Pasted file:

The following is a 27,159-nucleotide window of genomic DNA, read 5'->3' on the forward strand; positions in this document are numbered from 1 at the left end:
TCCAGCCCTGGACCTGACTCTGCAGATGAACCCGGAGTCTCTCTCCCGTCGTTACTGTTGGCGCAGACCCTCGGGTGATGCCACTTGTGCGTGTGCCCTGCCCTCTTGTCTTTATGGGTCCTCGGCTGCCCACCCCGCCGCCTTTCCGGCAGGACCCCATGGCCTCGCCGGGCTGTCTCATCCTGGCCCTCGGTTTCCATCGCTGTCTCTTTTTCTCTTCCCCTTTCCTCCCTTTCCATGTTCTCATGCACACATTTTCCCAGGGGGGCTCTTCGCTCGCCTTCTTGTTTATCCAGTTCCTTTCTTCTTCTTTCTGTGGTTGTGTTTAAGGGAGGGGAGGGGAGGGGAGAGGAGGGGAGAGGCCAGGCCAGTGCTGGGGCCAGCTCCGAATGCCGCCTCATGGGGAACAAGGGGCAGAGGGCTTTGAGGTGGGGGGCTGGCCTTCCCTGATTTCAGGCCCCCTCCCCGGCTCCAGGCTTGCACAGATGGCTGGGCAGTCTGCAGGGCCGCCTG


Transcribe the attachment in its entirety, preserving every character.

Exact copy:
The following is a 27,159-nucleotide window of genomic DNA, read 5'->3' on the forward strand; positions in this document are numbered from 1 at the left end:
TCCAGCCCTGGACCTGACTCTGCAGATGAACCCGGAGTCTCTCTCCCGTCGTTACTGTTGGCGCAGACCCTCGGGTGATGCCACTTGTGCGTGTGCCCTGCCCTCTTGTCTTTATGGGTCCTCGGCTGCCCACCCCGCCGCCTTTCCGGCAGGACCCCATGGCCTCGCCGGGCTGTCTCATCCTGGCCCTCGGTTTCCATCGCTGTCTCTTTTTCTCTTCCCCTTTCCTCCCTTTCCATGTTCTCATGCACACATTTTCCCAGGGGGGCTCTTCGCTCGCCTTCTTGTTTATCCAGTTCCTTTCTTCTTCTTTCTGTGGTTGTGTTTAAGGGAGGGGAGGGGAGGGGAGAGGAGGGGAGAGGCCAGGCCAGTGCTGGGGCCAGCTCCGAATGCCGCCTCATGGGGAACAAGGGGCAGAGGGCTTTGAGGTGGGGGGCTGGCCTTCCCTGATTTCAGGCCCCCTCCCCGGCTCCAGGCTTGCACAGATGGCTGGGCAGTCTGCAGGGCCGCCTG